Mary Corbet

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I learned to embroider when I was a kid, when everyone was really into cross stitch (remember the '80s?). Eventually, I migrated to surface embroidery, teaching myself with whatever I could get my hands on...read more

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Jacobean Embroidery Design


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This Jacobean embroidery design – great for crewel work (embroidery in wool) or any other kinds of threads – is kind of fun. If you look closely or enlarge, you’ll see that the image includes stitching patterns. Working up the variety of patterns of fillings and line stitches is as good as working on a sampler.

You could embroider a pillow cover or a nice wall accent… or just have fun learning the stitches to no determined end!

The elements of this design came from an old, old book I have – way out print, no copyright info available in it. I took a couple different parts of different scanned images and put them together to see how they would look. I wanted to try a whole variety of stitches in the form of a kind of sampler just to get familiar with Jacobean work, and this looked like a neat way to do it.

I think that traditionally, Jacobean work wasn’t necessarily done in wool. Considering the time period (Elizabethan and a little later), it seems more likely that real Jacobean embroidery would have been stitched on linen or even finer cloth, and probably with silk threads. The motifs in Jacobean work, after all, were seen on the clothing (vests, jackets, etc.) of the nobility. Typical motifs were stylized plant life and vines, animals, flowers, bugs. There is a distinct similarity between Jacobean motifs and the illuminated work produced during the same era, with its funky strange animals, flowers, bugs, bees, gargoyles, etc.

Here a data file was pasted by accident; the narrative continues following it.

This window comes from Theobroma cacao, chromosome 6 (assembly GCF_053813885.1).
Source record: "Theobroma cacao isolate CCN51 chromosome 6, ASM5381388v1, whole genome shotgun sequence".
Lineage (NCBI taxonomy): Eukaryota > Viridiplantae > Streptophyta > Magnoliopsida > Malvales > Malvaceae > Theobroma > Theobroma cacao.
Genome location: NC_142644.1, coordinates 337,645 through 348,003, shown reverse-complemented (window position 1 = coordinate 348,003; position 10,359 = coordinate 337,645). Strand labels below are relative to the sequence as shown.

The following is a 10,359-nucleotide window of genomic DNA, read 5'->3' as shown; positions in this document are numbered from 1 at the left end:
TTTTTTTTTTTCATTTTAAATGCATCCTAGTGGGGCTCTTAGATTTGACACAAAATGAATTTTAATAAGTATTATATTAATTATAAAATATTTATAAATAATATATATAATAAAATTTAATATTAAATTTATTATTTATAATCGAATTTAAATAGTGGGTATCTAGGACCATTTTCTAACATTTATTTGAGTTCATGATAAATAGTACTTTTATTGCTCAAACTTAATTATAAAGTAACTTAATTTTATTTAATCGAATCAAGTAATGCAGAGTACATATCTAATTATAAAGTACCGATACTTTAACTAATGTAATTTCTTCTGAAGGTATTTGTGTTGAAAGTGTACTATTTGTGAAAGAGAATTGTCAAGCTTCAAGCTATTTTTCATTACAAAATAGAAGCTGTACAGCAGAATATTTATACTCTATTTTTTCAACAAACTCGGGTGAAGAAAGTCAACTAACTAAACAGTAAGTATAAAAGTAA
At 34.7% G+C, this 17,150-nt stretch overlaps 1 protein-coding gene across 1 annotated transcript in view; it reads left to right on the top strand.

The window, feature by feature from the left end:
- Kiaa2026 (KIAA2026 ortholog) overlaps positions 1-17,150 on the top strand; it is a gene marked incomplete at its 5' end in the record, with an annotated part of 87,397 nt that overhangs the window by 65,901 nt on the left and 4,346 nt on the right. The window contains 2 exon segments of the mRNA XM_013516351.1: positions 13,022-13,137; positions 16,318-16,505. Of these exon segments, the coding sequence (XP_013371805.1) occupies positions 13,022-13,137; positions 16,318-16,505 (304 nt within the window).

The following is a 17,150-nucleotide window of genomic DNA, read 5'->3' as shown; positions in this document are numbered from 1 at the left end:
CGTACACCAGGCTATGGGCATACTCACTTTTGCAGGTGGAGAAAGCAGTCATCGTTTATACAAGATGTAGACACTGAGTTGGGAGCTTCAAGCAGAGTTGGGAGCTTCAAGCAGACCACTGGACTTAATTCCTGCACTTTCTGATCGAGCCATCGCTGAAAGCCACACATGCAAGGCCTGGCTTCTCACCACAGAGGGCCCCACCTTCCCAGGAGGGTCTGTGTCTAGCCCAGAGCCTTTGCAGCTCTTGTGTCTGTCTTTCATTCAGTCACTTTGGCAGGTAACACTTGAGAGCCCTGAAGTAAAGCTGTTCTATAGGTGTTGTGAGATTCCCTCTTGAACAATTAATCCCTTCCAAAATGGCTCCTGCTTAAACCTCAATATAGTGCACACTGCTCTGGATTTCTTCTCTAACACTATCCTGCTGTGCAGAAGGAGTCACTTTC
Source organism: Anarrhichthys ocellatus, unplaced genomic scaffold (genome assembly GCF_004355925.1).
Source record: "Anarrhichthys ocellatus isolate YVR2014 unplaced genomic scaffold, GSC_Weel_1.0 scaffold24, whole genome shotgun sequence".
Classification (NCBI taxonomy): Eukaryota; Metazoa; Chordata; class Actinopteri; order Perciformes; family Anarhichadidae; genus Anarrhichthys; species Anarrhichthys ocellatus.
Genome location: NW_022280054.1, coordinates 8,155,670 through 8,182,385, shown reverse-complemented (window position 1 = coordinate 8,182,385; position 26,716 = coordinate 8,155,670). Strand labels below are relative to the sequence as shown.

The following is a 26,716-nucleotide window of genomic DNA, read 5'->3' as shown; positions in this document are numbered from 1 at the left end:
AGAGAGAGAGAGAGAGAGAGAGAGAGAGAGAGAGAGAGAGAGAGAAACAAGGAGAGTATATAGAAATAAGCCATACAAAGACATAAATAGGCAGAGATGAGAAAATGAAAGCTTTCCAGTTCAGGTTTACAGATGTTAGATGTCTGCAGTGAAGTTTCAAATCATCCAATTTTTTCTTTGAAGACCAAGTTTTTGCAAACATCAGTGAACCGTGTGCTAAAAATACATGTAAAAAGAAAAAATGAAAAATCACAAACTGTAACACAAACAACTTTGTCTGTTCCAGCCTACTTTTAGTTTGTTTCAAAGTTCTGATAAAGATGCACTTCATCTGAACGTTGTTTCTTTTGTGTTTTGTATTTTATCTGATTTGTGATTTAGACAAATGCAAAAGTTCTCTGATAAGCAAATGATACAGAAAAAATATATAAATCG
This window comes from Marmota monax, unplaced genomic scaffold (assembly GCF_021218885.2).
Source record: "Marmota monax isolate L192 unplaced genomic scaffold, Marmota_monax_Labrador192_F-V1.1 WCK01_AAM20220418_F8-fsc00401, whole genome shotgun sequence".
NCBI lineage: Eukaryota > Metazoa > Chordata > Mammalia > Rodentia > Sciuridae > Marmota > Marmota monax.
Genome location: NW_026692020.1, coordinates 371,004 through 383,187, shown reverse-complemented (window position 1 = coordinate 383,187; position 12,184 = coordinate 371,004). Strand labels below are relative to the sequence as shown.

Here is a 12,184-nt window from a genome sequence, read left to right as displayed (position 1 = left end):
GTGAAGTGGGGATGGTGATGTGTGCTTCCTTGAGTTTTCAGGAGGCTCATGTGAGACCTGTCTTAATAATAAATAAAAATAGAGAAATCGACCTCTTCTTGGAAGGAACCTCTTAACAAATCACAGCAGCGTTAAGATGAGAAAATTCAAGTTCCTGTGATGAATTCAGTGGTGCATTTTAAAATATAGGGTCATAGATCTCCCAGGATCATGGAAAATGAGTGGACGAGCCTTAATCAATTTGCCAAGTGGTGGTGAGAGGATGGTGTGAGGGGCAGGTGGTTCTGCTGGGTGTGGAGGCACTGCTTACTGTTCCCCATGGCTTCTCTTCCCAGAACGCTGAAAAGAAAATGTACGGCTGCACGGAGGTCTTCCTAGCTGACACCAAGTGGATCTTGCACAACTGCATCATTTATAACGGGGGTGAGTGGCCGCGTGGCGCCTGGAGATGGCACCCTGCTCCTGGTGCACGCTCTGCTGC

If you want to play with this design, click on it for a larger image, then right click and save it to your computer. You can resize it on a photocopier or on your computer. If the image isn’t quite clear enough, you can always touch it up and retrace it – and, if you’re feeling creative – you can add a few personal touches, such as more leaves, a berry stem, or whatnot.



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(7) Comments

  1. Yeah, yeah, just me.

    So’s you know – ‘gargoyles’ are monsters on buildings. (you mention them above as being in Jacobean designs)

    “grotesques” are monsters in paintings/illuminated pages. And, I imagine, Jacobean designs.

    Gotta keep our monsters straight!

    “Images on The Edge” by Michale Camille is a fascinating book talking about what monkeys farting etc actually *meant* – the artists were making comments that would be completely unacceptable by the Church today!

    1. Actually, the term “gargoyle” means gargler, and it refers to the function of these embellishments, which is to serve as a downspout for rainwater runoff. These figures weren’t meant to be seen as monsters, but amusing fantasy figures. Sometimes the “olden days” were more sophisticated than we think.

  2. Mary, I want to thank you for the time and trouble you take to share your talent with those of us that aspire to achieve ‘taking our embroidery up a level or two.

  3. Is there any way I can see this sample already worked up? I’m just learning and don’t know all the stitches yet, and it’s easier for me if I can see a finished product, over just the black and white. Just how my brain works. ^_^

    Love your articles. Thanks so much for sharing.

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